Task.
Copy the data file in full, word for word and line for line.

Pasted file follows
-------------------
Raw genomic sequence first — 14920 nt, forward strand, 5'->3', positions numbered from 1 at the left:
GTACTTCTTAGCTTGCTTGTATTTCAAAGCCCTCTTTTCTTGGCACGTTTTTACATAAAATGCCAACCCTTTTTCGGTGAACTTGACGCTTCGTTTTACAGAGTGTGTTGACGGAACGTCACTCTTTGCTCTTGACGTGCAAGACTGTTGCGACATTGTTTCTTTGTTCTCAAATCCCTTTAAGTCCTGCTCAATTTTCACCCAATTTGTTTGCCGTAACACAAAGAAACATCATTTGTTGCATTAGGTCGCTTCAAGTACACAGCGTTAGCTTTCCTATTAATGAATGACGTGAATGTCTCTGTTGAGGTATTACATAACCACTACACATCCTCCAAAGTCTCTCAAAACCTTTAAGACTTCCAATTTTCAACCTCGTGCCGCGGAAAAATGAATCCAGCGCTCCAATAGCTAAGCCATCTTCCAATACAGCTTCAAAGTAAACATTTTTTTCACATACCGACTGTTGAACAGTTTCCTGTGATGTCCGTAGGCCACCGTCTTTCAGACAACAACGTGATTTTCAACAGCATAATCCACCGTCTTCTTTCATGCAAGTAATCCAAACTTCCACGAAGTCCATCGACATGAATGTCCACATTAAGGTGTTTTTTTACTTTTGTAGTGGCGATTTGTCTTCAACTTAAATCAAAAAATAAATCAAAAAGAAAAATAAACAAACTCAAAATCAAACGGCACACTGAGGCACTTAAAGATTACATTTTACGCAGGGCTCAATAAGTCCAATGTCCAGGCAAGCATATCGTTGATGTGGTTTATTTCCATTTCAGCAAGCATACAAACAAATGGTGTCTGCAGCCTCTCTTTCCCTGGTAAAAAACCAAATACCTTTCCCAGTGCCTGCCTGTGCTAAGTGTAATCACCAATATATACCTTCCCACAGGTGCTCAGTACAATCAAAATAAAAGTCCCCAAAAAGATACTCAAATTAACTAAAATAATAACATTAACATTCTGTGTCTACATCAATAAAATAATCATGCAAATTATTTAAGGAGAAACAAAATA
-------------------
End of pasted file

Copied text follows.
Raw genomic sequence first — 14920 nt, forward strand, 5'->3', positions numbered from 1 at the left:
GTACTTCTTAGCTTGCTTGTATTTCAAAGCCCTCTTTTCTTGGCACGTTTTTACATAAAATGCCAACCCTTTTTCGGTGAACTTGACGCTTCGTTTTACAGAGTGTGTTGACGGAACGTCACTCTTTGCTCTTGACGTGCAAGACTGTTGCGACATTGTTTCTTTGTTCTCAAATCCCTTTAAGTCCTGCTCAATTTTCACCCAATTTGTTTGCCGTAACACAAAGAAACATCATTTGTTGCATTAGGTCGCTTCAAGTACACAGCGTTAGCTTTCCTATTAATGAATGACGTGAATGTCTCTGTTGAGGTATTACATAACCACTACACATCCTCCAAAGTCTCTCAAAACCTTTAAGACTTCCAATTTTCAACCTCGTGCCGCGGAAAAATGAATCCAGCGCTCCAATAGCTAAGCCATCTTCCAATACAGCTTCAAAGTAAACATTTTTTTCACATACCGACTGTTGAACAGTTTCCTGTGATGTCCGTAGGCCACCGTCTTTCAGACAACAACGTGATTTTCAACAGCATAATCCACCGTCTTCTTTCATGCAAGTAATCCAAACTTCCACGAAGTCCATCGACATGAATGTCCACATTAAGGTGTTTTTTTACTTTTGTAGTGGCGATTTGTCTTCAACTTAAATCAAAAAATAAATCAAAAAGAAAAATAAACAAACTCAAAATCAAACGGCACACTGAGGCACTTAAAGATTACATTTTACGCAGGGCTCAATAAGTCCAATGTCCAGGCAAGCATATCGTTGATGTGGTTTATTTCCATTTCAGCAAGCATACAAACAAATGGTGTCTGCAGCCTCTCTTTCCCTGGTAAAAAACCAAATACCTTTCCCAGTGCCTGCCTGTGCTAAGTGTAATCACCAATATATACCTTCCCACAGGTGCTCAGTACAATCAAAATAAAAGTCCCCAAAAAGATACTCAAATTAACTAAAATAATAACATTAACATTCTGTGTCTACATCAATAAAATAATCATGCAAATTATTTAAGGAGAAACAAAATA